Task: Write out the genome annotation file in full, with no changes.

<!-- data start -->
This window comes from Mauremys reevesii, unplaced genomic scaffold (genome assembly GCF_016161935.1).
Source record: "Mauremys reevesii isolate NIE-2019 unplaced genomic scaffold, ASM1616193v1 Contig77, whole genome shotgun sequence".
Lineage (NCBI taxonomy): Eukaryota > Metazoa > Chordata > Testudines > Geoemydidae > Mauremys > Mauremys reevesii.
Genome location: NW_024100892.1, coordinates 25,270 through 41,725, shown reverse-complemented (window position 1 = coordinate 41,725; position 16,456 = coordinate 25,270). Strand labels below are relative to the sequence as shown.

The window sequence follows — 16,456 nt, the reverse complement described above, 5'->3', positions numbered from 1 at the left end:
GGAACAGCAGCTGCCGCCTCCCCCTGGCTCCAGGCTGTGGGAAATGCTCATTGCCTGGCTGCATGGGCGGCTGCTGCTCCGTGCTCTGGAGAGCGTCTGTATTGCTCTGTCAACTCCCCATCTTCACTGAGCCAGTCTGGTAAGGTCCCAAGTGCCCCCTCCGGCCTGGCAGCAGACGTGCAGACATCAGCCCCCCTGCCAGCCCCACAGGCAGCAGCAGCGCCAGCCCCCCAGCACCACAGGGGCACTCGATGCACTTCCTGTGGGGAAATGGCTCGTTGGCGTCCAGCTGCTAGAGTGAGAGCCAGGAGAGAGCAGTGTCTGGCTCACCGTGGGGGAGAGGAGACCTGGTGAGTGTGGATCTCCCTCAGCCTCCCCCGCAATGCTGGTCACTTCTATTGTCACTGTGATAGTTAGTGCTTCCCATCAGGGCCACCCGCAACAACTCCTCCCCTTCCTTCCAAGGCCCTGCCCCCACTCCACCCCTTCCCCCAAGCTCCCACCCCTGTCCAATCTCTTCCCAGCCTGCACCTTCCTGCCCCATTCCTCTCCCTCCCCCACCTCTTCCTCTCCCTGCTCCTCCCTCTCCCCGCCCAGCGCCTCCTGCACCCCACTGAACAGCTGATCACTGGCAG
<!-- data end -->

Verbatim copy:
This window comes from Mauremys reevesii, unplaced genomic scaffold (genome assembly GCF_016161935.1).
Source record: "Mauremys reevesii isolate NIE-2019 unplaced genomic scaffold, ASM1616193v1 Contig77, whole genome shotgun sequence".
Lineage (NCBI taxonomy): Eukaryota > Metazoa > Chordata > Testudines > Geoemydidae > Mauremys > Mauremys reevesii.
Genome location: NW_024100892.1, coordinates 25,270 through 41,725, shown reverse-complemented (window position 1 = coordinate 41,725; position 16,456 = coordinate 25,270). Strand labels below are relative to the sequence as shown.

The window sequence follows — 16,456 nt, the reverse complement described above, 5'->3', positions numbered from 1 at the left end:
GGAACAGCAGCTGCCGCCTCCCCCTGGCTCCAGGCTGTGGGAAATGCTCATTGCCTGGCTGCATGGGCGGCTGCTGCTCCGTGCTCTGGAGAGCGTCTGTATTGCTCTGTCAACTCCCCATCTTCACTGAGCCAGTCTGGTAAGGTCCCAAGTGCCCCCTCCGGCCTGGCAGCAGACGTGCAGACATCAGCCCCCCTGCCAGCCCCACAGGCAGCAGCAGCGCCAGCCCCCCAGCACCACAGGGGCACTCGATGCACTTCCTGTGGGGAAATGGCTCGTTGGCGTCCAGCTGCTAGAGTGAGAGCCAGGAGAGAGCAGTGTCTGGCTCACCGTGGGGGAGAGGAGACCTGGTGAGTGTGGATCTCCCTCAGCCTCCCCCGCAATGCTGGTCACTTCTATTGTCACTGTGATAGTTAGTGCTTCCCATCAGGGCCACCCGCAACAACTCCTCCCCTTCCTTCCAAGGCCCTGCCCCCACTCCACCCCTTCCCCCAAGCTCCCACCCCTGTCCAATCTCTTCCCAGCCTGCACCTTCCTGCCCCATTCCTCTCCCTCCCCCACCTCTTCCTCTCCCTGCTCCTCCCTCTCCCCGCCCAGCGCCTCCTGCACCCCACTGAACAGCTGATCACTGGCAG